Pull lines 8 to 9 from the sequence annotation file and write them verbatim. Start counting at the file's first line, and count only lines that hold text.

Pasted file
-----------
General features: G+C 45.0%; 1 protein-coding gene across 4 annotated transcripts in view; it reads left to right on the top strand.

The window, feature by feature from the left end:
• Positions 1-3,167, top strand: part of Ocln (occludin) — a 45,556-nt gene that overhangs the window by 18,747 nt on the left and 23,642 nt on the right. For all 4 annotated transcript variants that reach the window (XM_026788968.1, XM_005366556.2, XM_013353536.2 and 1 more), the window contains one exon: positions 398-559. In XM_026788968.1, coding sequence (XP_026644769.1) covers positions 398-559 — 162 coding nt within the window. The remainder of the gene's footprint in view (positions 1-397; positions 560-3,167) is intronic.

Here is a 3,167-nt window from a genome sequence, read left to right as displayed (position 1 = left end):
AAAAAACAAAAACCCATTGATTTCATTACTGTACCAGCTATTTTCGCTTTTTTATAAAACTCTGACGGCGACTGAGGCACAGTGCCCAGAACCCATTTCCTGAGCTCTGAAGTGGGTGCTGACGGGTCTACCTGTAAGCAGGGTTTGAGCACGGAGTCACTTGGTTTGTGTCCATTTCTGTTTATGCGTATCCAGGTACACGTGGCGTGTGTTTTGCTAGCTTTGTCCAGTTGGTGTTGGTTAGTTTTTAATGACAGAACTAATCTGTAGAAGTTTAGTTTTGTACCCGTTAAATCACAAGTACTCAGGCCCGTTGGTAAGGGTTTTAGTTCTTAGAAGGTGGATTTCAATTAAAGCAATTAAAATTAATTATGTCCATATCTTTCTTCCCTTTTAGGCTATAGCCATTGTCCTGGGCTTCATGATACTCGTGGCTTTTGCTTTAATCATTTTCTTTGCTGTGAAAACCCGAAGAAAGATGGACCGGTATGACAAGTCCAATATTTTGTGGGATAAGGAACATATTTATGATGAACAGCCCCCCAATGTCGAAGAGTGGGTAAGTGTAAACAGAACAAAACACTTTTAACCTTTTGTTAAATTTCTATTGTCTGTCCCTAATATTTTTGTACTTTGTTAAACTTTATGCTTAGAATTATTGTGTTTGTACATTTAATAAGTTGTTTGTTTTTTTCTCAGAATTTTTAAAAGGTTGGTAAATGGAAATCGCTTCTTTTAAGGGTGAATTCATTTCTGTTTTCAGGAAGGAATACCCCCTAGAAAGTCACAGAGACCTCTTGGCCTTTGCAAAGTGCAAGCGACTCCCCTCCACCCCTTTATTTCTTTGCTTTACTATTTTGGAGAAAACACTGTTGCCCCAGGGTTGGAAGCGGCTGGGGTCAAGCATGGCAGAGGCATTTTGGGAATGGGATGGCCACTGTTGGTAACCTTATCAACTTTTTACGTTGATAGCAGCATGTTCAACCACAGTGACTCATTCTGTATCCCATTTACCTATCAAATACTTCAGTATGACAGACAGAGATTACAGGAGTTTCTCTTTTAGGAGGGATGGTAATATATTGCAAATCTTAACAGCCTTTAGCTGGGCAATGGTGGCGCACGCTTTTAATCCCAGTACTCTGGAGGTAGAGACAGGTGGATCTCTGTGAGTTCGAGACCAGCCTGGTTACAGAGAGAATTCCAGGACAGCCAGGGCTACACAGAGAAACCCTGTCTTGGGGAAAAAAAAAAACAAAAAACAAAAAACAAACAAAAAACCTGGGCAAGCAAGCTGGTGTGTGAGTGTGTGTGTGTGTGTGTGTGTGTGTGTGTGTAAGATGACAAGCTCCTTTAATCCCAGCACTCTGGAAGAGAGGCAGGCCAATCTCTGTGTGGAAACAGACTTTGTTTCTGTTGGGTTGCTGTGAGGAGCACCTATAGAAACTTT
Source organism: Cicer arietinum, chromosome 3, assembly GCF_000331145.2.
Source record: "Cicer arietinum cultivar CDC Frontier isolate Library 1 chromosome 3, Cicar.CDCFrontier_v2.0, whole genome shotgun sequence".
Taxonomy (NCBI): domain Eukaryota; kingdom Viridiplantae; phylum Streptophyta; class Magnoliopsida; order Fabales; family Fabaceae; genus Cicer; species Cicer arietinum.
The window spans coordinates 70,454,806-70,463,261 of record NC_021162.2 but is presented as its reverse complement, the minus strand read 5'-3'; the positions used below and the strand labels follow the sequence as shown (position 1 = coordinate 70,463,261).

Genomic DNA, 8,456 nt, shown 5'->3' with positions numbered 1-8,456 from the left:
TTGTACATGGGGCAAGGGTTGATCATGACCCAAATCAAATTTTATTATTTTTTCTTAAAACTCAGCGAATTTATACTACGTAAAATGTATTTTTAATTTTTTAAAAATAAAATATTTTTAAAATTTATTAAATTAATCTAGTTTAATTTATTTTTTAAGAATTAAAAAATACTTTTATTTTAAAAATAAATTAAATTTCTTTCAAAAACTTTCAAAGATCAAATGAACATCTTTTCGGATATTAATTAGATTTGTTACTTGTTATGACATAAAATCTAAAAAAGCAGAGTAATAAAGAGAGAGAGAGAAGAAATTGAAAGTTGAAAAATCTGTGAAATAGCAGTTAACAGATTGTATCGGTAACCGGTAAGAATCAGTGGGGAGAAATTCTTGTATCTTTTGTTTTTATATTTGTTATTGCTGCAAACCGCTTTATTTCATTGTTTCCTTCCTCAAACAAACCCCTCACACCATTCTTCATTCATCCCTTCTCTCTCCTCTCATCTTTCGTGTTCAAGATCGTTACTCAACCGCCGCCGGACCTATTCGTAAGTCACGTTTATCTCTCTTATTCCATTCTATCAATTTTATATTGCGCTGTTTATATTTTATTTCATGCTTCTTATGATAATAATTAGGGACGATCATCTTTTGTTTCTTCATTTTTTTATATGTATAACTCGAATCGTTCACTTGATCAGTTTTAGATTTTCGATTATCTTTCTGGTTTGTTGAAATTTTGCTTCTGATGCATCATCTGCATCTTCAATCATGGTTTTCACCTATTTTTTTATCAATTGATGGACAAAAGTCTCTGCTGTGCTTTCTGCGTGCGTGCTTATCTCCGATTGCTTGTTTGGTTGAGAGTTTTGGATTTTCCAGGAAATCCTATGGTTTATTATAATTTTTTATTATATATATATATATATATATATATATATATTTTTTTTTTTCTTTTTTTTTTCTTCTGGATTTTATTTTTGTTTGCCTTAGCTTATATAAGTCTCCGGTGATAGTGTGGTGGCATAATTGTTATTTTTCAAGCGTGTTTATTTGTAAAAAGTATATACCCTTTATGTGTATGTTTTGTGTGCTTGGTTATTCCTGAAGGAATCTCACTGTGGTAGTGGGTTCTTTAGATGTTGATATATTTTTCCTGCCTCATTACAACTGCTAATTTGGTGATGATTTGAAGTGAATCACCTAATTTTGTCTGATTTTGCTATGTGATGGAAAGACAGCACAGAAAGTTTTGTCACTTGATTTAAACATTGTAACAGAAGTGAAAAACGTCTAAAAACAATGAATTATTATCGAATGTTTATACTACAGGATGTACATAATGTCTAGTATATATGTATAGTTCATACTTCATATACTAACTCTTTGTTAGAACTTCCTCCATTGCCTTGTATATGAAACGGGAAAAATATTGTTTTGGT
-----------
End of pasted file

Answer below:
Taxonomy (NCBI): domain Eukaryota; kingdom Viridiplantae; phylum Streptophyta; class Magnoliopsida; order Fabales; family Fabaceae; genus Cicer; species Cicer arietinum.
The window spans coordinates 70,454,806-70,463,261 of record NC_021162.2 but is presented as its reverse complement, the minus strand read 5'-3'; the positions used below and the strand labels follow the sequence as shown (position 1 = coordinate 70,463,261).